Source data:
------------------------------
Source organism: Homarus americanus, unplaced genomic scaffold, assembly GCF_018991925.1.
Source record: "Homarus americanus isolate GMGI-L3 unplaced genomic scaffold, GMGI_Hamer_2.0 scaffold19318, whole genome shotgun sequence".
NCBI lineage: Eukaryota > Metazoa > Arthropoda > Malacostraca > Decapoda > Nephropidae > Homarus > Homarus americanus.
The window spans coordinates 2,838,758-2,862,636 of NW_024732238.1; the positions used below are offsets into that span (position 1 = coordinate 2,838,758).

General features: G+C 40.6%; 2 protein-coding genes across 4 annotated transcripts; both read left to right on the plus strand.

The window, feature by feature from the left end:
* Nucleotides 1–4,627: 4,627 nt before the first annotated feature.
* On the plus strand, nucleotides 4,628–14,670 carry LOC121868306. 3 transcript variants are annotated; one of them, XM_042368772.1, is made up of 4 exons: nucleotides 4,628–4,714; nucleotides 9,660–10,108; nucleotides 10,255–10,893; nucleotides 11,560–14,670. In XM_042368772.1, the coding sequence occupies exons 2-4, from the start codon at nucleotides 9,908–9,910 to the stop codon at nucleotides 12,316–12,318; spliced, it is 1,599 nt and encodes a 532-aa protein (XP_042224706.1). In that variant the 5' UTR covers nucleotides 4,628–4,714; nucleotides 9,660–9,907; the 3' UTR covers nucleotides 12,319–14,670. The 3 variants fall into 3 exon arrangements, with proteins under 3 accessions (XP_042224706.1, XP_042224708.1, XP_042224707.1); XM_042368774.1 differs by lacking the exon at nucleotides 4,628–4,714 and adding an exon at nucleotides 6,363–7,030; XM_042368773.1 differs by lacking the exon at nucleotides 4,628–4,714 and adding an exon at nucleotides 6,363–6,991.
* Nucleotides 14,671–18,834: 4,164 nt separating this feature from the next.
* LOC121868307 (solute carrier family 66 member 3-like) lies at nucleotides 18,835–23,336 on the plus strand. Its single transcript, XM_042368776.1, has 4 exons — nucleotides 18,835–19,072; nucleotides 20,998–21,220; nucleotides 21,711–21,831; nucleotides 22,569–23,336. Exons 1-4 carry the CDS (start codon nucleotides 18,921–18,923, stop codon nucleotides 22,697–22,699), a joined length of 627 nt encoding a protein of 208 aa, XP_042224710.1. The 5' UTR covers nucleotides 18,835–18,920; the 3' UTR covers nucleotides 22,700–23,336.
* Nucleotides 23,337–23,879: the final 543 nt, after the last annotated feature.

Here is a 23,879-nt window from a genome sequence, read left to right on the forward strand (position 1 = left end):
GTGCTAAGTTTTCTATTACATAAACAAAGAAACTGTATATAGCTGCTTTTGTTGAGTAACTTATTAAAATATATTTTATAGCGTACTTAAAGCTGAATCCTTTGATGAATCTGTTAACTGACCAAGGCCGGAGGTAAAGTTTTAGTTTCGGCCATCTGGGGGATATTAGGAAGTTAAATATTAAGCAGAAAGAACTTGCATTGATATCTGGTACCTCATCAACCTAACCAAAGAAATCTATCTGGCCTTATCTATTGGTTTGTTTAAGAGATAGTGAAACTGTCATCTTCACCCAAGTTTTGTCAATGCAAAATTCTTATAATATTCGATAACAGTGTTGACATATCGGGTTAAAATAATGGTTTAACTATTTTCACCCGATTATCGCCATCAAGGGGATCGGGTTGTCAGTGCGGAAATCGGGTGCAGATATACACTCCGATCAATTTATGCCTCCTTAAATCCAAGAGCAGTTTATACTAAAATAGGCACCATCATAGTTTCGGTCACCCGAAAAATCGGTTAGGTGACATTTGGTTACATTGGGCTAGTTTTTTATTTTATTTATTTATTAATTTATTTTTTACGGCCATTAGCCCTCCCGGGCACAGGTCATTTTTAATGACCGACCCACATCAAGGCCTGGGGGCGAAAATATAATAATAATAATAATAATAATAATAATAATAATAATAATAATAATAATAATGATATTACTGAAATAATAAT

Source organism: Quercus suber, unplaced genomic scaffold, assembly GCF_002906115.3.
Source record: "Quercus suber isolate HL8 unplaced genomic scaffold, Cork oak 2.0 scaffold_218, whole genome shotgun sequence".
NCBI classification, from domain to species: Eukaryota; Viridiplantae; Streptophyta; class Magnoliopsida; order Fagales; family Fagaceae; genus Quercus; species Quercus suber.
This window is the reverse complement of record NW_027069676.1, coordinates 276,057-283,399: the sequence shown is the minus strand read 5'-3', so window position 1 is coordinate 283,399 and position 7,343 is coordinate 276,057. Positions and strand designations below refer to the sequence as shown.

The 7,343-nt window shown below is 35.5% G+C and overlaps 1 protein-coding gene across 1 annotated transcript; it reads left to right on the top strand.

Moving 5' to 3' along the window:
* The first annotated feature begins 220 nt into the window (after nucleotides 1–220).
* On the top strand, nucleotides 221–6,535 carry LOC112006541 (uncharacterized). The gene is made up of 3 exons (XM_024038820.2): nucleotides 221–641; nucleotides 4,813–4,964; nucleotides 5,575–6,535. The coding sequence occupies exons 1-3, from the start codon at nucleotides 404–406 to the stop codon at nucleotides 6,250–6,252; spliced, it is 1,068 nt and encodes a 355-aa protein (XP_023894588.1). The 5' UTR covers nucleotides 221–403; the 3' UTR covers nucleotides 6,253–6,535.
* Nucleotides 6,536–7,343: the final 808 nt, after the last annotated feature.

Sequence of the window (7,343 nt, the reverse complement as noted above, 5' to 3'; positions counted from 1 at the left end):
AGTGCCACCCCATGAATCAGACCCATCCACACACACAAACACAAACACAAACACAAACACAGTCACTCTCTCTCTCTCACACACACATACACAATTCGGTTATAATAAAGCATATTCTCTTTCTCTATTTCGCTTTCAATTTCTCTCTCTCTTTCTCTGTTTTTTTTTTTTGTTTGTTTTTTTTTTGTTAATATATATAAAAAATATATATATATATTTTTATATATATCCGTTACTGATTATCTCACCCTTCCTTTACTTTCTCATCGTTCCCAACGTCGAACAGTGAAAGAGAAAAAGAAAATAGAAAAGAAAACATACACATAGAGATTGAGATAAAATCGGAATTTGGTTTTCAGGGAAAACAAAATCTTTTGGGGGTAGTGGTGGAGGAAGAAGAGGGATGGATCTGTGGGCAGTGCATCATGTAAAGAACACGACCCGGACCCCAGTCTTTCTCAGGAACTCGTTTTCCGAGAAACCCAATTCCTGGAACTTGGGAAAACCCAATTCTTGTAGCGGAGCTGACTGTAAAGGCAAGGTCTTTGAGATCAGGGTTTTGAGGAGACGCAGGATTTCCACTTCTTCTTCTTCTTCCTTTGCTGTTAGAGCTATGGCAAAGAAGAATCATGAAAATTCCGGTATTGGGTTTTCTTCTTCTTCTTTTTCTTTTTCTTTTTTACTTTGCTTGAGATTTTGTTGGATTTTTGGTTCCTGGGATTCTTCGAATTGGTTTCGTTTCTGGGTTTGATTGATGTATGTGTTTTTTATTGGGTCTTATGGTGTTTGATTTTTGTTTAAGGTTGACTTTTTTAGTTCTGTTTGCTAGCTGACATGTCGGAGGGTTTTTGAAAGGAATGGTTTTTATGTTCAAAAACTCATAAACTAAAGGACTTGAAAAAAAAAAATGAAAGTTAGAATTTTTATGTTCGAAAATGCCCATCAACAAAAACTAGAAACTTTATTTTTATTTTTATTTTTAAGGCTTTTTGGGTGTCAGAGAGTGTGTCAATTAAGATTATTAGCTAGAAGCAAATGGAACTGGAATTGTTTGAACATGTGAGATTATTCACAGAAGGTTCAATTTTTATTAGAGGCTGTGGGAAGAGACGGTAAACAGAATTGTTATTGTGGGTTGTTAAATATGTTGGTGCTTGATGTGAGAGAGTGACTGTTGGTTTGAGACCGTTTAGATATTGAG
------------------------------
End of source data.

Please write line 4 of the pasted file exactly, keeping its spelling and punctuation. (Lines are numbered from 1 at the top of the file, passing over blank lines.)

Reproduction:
The window spans coordinates 2,838,758-2,862,636 of NW_024732238.1; the positions used below are offsets into that span (position 1 = coordinate 2,838,758).